The following numbers are taken from a credit market summary data table released today by Statistics Canada:
The total debt outstanding in Canada at the end of June 2013 (bottom line of the data table) was $5.408 Trillion. From the end of June 2012 to the end of June 2013 the total debt outstanding in Canada increased by $306 Billion. For that 365 day period the total debt outstanding in Canada increased at a rate of $838 Million per day.
With a total credit market debt of $5.408 Trillion and an annual gross domestic product of $1.86 Trillion, Canadian total credit market debt is approximately 2.91 times greater than its annual gross domestic product.
The United States has a total credit market debt of $57.562 Trillion and an annual gross domestic product of $16.661 Trillion.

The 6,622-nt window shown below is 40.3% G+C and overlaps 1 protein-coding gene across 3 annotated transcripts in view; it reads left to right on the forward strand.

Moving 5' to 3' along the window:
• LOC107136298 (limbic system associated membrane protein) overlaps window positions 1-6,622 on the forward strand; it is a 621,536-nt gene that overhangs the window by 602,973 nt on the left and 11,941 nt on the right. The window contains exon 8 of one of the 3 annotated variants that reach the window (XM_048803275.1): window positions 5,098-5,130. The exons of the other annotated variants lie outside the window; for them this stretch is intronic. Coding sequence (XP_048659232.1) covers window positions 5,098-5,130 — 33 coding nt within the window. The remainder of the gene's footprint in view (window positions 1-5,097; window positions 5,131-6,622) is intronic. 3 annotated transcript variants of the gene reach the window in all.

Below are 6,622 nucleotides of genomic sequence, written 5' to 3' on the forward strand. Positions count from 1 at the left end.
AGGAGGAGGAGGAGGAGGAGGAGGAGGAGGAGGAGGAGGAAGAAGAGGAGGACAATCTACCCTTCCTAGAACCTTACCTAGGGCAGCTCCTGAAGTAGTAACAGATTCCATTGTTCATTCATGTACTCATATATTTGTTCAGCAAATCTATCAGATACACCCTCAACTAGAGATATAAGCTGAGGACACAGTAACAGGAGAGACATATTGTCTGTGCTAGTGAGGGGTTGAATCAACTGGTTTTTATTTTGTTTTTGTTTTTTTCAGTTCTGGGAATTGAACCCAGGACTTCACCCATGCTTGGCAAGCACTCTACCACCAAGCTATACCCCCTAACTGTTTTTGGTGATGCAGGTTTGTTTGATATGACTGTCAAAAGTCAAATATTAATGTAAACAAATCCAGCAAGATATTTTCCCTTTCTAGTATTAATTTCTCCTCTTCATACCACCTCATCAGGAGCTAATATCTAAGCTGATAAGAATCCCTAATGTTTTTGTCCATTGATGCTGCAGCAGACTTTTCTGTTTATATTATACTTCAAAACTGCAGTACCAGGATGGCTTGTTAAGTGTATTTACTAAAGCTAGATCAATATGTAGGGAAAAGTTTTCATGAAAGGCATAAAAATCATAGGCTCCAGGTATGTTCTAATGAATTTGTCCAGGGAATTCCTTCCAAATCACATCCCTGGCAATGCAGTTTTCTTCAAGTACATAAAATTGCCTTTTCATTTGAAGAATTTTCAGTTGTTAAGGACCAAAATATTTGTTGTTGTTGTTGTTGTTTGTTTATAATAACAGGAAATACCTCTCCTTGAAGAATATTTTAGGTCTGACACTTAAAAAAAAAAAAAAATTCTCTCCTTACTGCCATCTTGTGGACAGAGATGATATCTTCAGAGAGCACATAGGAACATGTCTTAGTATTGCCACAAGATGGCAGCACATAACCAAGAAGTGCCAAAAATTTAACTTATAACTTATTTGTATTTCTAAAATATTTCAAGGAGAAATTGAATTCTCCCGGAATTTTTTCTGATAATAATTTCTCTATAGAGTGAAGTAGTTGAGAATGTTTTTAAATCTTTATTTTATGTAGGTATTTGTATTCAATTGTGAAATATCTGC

The United States total credit market debt is approximately 3.45 times greater than its annual gdp.
The following chart on the St. Louis Fed web site plots the United States total credit market debt and its annual gdp over the last 60 years.
I could not find a similar chart with the Canadian total credit market debt and annual gdp but the only difference between the Canadian chart and the United States chart would be that in our chart the divergence of the two lines would be approximately 16% smaller.
It looks to me like the foundation that is supporting the entire system, standard of living, and whole way of life in both Canada and the United States is quite shaky.